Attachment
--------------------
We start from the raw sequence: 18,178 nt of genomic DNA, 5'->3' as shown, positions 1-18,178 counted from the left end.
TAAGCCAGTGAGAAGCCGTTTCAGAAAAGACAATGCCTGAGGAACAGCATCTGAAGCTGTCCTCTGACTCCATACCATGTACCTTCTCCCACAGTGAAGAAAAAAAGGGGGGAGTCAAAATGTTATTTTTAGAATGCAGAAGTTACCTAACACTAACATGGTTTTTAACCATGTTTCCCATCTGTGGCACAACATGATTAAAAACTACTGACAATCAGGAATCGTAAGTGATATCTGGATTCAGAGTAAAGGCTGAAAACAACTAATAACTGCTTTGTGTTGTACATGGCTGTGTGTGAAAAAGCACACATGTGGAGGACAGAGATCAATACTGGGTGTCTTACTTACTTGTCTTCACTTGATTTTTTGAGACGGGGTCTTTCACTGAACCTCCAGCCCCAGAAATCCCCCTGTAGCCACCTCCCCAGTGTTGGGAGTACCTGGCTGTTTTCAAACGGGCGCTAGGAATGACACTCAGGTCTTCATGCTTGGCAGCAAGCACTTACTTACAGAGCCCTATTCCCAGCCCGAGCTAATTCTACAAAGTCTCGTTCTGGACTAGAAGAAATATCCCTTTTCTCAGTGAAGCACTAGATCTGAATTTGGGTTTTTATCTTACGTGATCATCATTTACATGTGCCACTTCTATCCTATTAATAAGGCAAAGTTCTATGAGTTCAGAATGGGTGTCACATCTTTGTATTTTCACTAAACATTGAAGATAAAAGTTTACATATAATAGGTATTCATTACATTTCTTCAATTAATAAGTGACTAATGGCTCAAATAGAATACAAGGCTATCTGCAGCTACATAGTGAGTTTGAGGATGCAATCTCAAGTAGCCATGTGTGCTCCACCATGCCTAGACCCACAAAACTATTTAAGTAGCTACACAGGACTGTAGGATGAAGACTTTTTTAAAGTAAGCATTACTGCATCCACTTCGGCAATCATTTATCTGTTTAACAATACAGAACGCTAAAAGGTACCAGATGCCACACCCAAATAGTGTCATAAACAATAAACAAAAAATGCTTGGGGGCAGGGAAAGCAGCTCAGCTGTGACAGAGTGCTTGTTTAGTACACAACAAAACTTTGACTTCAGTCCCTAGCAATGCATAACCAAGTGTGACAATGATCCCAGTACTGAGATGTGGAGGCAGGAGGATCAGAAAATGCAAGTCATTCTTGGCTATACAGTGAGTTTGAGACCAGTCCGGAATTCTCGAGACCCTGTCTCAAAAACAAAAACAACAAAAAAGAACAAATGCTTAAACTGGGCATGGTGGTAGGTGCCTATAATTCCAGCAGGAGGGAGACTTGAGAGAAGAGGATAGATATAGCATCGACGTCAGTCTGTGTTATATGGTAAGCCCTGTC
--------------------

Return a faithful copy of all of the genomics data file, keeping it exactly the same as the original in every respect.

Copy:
We start from the raw sequence: 18,178 nt of genomic DNA, 5'->3' as shown, positions 1-18,178 counted from the left end.
TAAGCCAGTGAGAAGCCGTTTCAGAAAAGACAATGCCTGAGGAACAGCATCTGAAGCTGTCCTCTGACTCCATACCATGTACCTTCTCCCACAGTGAAGAAAAAAAGGGGGGAGTCAAAATGTTATTTTTAGAATGCAGAAGTTACCTAACACTAACATGGTTTTTAACCATGTTTCCCATCTGTGGCACAACATGATTAAAAACTACTGACAATCAGGAATCGTAAGTGATATCTGGATTCAGAGTAAAGGCTGAAAACAACTAATAACTGCTTTGTGTTGTACATGGCTGTGTGTGAAAAAGCACACATGTGGAGGACAGAGATCAATACTGGGTGTCTTACTTACTTGTCTTCACTTGATTTTTTGAGACGGGGTCTTTCACTGAACCTCCAGCCCCAGAAATCCCCCTGTAGCCACCTCCCCAGTGTTGGGAGTACCTGGCTGTTTTCAAACGGGCGCTAGGAATGACACTCAGGTCTTCATGCTTGGCAGCAAGCACTTACTTACAGAGCCCTATTCCCAGCCCGAGCTAATTCTACAAAGTCTCGTTCTGGACTAGAAGAAATATCCCTTTTCTCAGTGAAGCACTAGATCTGAATTTGGGTTTTTATCTTACGTGATCATCATTTACATGTGCCACTTCTATCCTATTAATAAGGCAAAGTTCTATGAGTTCAGAATGGGTGTCACATCTTTGTATTTTCACTAAACATTGAAGATAAAAGTTTACATATAATAGGTATTCATTACATTTCTTCAATTAATAAGTGACTAATGGCTCAAATAGAATACAAGGCTATCTGCAGCTACATAGTGAGTTTGAGGATGCAATCTCAAGTAGCCATGTGTGCTCCACCATGCCTAGACCCACAAAACTATTTAAGTAGCTACACAGGACTGTAGGATGAAGACTTTTTTAAAGTAAGCATTACTGCATCCACTTCGGCAATCATTTATCTGTTTAACAATACAGAACGCTAAAAGGTACCAGATGCCACACCCAAATAGTGTCATAAACAATAAACAAAAAATGCTTGGGGGCAGGGAAAGCAGCTCAGCTGTGACAGAGTGCTTGTTTAGTACACAACAAAACTTTGACTTCAGTCCCTAGCAATGCATAACCAAGTGTGACAATGATCCCAGTACTGAGATGTGGAGGCAGGAGGATCAGAAAATGCAAGTCATTCTTGGCTATACAGTGAGTTTGAGACCAGTCCGGAATTCTCGAGACCCTGTCTCAAAAACAAAAACAACAAAAAAGAACAAATGCTTAAACTGGGCATGGTGGTAGGTGCCTATAATTCCAGCAGGAGGGAGACTTGAGAGAAGAGGATAGATATAGCATCGACGTCAGTCTGTGTTATATGGTAAGCCCTGTC